Not a proof, but some thoughts on how to get empirical data for this problem and evidence for the optimal configuration:

Suppose we have a matrix $C$ whose rows are the unit vectors pointing in the directions of our cylinders. Then computing the Hausdorff distance amounts to finding, among unit vectors $v$ in space, the one which maximizes

$$\min_{c_i\in C}\frac{1}{\sqrt{1-||v\cdot c_i||^2}}$$

If we want to approximate this with a collection of random unit vectors given by rows in a matrix $V$, then this amounts to performing some simple element-wise arithmetic on the matrix $CV^T$, which means that it's quite fast to throw into any framework for doing matrix multiplications efficiently.

I initialized $1000$ random cylinder positions (forcing WLOG the first cylinder to point along $[1,0,0]$ and the second to be in the $xy$-plane), evaluating their score by taking the maximum radius along any of $100,000$ random vectors.

I then took the best of these initial candidates, made random small adjustments to some of the coordinates, and kept the change if it improved the score. (As the changes got smaller, I started re-scoring any candidates that looked like they were the best yet, since you're also putting a lot of selection on "drawing a lucky set of random vectors" and can get unrealistically good scores.)

The winner had cylinders pointed along the following vectors:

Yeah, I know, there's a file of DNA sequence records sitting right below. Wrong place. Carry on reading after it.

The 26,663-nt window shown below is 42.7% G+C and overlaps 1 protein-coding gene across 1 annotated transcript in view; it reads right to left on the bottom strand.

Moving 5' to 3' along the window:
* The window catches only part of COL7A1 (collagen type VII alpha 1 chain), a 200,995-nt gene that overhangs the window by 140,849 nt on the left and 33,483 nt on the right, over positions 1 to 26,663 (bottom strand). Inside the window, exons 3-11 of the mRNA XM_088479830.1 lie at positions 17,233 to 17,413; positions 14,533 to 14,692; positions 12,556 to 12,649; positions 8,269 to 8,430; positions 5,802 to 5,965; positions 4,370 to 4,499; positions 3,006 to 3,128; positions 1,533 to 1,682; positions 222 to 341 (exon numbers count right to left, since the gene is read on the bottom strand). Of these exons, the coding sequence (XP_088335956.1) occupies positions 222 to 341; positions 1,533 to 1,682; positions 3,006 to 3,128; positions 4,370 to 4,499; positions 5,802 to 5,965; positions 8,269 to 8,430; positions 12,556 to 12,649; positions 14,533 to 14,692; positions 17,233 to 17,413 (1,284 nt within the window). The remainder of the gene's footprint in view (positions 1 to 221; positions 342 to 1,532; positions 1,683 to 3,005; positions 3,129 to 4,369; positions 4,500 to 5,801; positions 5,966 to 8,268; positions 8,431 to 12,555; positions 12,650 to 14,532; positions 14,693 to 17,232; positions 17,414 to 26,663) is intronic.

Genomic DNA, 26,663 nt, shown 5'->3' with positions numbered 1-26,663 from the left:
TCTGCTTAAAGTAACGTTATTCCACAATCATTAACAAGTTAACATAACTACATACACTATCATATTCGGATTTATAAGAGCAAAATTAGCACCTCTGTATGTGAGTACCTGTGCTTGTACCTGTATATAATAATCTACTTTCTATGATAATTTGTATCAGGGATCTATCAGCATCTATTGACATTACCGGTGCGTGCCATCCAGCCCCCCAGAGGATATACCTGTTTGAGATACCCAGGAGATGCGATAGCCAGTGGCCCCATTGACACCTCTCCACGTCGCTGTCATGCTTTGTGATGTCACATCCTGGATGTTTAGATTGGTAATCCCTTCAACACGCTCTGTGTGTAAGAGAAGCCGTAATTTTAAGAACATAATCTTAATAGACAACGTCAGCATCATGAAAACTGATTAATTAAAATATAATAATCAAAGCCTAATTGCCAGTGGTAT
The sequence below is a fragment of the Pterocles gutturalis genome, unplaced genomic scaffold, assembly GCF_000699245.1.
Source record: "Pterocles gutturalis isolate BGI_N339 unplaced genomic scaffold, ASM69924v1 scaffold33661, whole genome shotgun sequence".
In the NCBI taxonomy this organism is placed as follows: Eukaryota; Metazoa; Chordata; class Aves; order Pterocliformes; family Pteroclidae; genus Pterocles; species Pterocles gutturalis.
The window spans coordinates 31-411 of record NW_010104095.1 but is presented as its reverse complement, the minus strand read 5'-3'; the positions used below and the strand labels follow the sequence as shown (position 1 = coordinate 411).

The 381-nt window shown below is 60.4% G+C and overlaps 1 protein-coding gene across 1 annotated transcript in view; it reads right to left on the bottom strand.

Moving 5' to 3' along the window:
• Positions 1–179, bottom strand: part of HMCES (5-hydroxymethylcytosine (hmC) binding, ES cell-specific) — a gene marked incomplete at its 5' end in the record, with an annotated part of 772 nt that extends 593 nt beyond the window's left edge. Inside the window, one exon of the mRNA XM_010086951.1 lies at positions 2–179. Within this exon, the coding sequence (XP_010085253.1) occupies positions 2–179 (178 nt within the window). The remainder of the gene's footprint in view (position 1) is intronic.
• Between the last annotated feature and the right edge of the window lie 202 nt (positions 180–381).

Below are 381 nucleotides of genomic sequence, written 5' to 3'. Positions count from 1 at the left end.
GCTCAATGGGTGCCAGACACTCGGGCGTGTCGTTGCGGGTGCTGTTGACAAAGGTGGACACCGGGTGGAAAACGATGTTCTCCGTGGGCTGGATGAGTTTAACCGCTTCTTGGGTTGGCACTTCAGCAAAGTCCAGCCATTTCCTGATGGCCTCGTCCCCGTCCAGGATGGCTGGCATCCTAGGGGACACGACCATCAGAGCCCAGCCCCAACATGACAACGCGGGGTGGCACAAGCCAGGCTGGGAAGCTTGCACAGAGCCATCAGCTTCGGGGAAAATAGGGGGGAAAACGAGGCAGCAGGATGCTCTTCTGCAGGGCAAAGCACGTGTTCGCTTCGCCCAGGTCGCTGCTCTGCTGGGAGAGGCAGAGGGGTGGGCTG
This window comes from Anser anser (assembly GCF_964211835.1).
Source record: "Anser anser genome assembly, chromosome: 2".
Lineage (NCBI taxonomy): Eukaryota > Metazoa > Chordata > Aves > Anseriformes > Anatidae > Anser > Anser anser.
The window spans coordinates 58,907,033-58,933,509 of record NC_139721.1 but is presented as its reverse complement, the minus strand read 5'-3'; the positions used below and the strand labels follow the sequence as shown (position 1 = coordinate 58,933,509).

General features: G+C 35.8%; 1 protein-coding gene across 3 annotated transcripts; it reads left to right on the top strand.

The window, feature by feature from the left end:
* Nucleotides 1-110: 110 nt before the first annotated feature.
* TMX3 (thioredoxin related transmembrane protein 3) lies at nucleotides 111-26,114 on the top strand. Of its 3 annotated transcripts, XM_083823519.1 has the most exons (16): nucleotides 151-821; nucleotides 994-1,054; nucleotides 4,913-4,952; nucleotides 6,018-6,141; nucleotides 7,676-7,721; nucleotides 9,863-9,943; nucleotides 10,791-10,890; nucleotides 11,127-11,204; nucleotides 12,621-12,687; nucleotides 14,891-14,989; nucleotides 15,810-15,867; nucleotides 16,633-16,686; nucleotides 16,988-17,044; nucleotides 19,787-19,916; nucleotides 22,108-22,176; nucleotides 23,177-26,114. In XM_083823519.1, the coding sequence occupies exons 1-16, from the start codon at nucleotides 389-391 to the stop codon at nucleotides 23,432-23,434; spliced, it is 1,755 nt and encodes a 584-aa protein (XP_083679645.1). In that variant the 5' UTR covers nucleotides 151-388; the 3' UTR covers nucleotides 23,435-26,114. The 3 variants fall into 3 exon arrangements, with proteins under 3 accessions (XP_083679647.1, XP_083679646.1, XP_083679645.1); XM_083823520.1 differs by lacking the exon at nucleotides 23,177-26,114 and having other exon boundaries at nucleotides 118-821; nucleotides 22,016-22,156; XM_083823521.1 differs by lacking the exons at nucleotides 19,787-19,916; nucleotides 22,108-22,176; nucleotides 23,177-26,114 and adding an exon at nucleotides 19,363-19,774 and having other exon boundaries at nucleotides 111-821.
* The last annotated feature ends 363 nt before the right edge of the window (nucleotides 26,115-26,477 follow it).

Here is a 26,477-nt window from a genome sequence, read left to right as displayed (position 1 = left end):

```
[ 1. 0. 0. ]
[ 0.49990595 -0.8660797 0. ]
[ 0.50013575 0.86594231 -0.00285279]
```

This seems like pretty strong evidence that the proposal in the original post is optimal.

With four cylinders, the winning candidate looked like:

```
[ 1. 0. 0. ]
[ 0.00114353 0.99999935 0. ]
[-0.7066738 0.70753928 -0.00054313]
[ 0.70754814 0.70600075 0.03063601]
```

This is very close to arranging the cylinders in a regular octagon in the $xy$-plane (and doesn't score better than doing so exactly).

With five cylinders:

```
[ 1. 0. 0. ]
[-0.80883904 -0.58803011 0. ]
[ 0.30972531 -0.9506074 -0.0203915 ]
[-0.80888608 0.58783778 -0.01224957]
[-0.30840091 -0.95123839 -0.00586572]
```

In general with $k$ cylinders, placing them at equally spaced intervals in a plane will acheive a Hausdorff distance of $\sec\left(\frac{\pi}{2k}\right)-1$, while placing $k-1$ of them equally spaced in the $xy$-plane and one of them vertically will acheive a distance of $\sqrt{1+\sin^2(\frac{\pi}{2(k-1)})}-1$, which is strictly worse for $k\ge 3$.